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Putin’s Coming Presidency: Tougher For Russo-Western Relations? – Analysis


President Putin’s annual address to the Federal Assembly on 1 March 2018 places the onus on the West to improve the current tense relationship. What is the Russian leader trying to achieve?

By Chris Cheang*

President Vladimir Putin’s State of the Nation address to the Federal Assembly (FA), Russia’s national legislature, not only laid out details of the socio-economic challenges facing the country. In a not-so-subtle message, it significantly also unveiled a new generation of weapons and technology which could neutralise the global missile defence system of the United States.

It was to be expected that more attention was given to Russia’s socio-economic challenges in a speech that was dominated by domestic issues, coming just days before the presidential election on 18 March 2018. But when he did touch on foreign policy, Putin’s message was unsurprisingly tough.

Putin’s Strong-man Posture

Putin wanted to stress that while Russia is interested in “normal and constructive cooperation with the US and EU”, it would not allow itself to be dictated to. Western pressure in the form of economic sanctions; the build-up of NATO forces and infrastructure close to Russia’s borders; and the US’ global missile defence shield; etc would not alter Russian policy.

The blame for the current state of Russo-Western relations was placed on the West, specifically the US for its withdrawal from the Anti-Ballistic Missile Treaty of 1972, which he described “as the cornerstone of the international security system”.

Putin also cited NATO expansion to the east and the establishment of missile defence systems in Romania and Poland as reasons for developing and eventually deploying its new generation of weapons and technology.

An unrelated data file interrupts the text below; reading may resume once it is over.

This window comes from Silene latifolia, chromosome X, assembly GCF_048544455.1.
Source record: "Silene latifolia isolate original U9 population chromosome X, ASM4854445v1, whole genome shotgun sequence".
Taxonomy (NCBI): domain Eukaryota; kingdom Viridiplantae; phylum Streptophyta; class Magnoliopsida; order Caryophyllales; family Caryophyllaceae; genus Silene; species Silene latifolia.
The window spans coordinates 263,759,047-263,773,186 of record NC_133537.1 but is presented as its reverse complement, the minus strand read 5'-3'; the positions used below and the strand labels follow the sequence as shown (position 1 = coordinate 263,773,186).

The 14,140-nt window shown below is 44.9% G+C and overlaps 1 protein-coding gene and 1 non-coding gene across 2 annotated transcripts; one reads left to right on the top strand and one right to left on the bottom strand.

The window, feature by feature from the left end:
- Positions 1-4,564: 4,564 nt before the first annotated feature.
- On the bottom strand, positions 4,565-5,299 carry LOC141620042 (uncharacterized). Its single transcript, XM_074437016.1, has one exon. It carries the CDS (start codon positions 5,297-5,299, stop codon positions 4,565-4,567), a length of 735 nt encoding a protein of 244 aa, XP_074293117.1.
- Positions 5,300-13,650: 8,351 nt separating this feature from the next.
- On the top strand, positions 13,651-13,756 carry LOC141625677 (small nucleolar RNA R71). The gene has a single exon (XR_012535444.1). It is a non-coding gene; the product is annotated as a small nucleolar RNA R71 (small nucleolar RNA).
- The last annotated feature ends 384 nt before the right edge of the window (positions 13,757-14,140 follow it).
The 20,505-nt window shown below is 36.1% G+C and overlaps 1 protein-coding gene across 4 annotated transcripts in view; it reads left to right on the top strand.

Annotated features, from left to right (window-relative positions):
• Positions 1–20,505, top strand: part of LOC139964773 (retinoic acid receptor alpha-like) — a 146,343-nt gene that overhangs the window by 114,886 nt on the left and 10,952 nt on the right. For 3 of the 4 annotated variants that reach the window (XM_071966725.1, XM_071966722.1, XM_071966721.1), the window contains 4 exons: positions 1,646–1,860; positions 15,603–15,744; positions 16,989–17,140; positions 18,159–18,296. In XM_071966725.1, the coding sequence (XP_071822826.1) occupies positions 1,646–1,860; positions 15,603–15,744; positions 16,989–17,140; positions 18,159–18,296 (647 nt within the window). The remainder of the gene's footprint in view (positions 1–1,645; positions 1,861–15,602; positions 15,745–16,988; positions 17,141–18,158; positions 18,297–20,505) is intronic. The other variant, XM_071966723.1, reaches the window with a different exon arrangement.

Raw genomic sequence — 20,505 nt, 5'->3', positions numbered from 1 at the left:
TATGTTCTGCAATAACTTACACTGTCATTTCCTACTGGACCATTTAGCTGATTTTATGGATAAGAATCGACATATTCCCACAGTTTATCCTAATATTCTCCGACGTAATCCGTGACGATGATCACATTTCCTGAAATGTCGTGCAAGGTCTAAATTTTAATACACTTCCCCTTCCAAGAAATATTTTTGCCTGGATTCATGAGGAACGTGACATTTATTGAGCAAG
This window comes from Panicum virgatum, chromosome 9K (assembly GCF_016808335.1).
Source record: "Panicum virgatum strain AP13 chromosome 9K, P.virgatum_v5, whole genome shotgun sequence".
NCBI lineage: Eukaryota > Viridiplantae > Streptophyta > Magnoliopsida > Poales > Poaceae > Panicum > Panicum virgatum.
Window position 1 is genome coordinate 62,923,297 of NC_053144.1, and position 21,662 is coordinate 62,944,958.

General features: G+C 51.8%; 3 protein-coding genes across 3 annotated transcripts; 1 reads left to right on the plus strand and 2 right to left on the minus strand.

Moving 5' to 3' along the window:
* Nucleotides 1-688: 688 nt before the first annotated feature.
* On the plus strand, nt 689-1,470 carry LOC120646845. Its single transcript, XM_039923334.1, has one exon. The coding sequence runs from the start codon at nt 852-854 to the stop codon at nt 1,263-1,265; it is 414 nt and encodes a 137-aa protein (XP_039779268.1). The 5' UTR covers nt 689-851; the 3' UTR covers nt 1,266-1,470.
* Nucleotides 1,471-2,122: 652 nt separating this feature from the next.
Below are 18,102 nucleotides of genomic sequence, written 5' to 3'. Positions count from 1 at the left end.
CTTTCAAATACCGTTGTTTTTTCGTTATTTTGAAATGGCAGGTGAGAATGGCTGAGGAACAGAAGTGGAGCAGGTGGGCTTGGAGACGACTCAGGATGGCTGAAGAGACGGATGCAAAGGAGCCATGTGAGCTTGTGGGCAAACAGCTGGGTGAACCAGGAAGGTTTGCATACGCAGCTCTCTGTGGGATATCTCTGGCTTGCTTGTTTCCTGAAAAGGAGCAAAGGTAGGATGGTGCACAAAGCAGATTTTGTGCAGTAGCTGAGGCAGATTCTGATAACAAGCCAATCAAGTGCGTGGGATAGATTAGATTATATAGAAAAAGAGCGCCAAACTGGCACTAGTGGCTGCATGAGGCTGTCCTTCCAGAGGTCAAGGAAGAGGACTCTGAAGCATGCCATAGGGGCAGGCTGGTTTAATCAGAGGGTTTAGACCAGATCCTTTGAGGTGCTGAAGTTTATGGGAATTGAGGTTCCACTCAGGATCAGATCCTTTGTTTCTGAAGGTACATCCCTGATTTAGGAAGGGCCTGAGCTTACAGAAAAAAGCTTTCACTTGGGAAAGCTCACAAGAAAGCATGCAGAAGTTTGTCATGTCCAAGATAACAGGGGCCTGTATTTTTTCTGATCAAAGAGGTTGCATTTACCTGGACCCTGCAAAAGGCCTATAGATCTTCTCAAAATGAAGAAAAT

He pointedly criticised the West for taking advantage of post-Soviet Russia’s weakness. He stressed the fact that after the collapse of the USSR, Russia “lost 23.8 percent of its national territory, 48.5 percent of its population, 41 of the GDP, 39.4 percent of its industrial potential (nearly half of our potential, I would underscore), as well as 44.6 percent of its military capability due to the division of the Soviet Armed Forces among the former Soviet republics”.

In addition, he said: “The military equipment of the Russian army was becoming obsolete, and the Armed Forces were in a sorry state. A civil war was raging in the Caucasus, and US inspectors oversaw the operation of our leading uranium enrichment plants.”

Still Open to Better Relations

Putin noted it had been assumed that Russia would not “even be able to safely store and maintain the nuclear weapons that we inherited after the collapse of the USSR. Russia had outstanding debts, its economy could not function without loans from the IMF and the World Bank; the social sphere was impossible to sustain.”

The West, he argued “got the impression that it was impossible in the foreseeable historical perspective for our country to revive its economy, industry, defence industry and Armed Forces to levels supporting the necessary strategic potential. And if that is the case, there is no point in reckoning with Russia’s opinion, it is necessary to further pursue ultimate unilateral military advantage in order to dictate the terms in every sphere in the future”.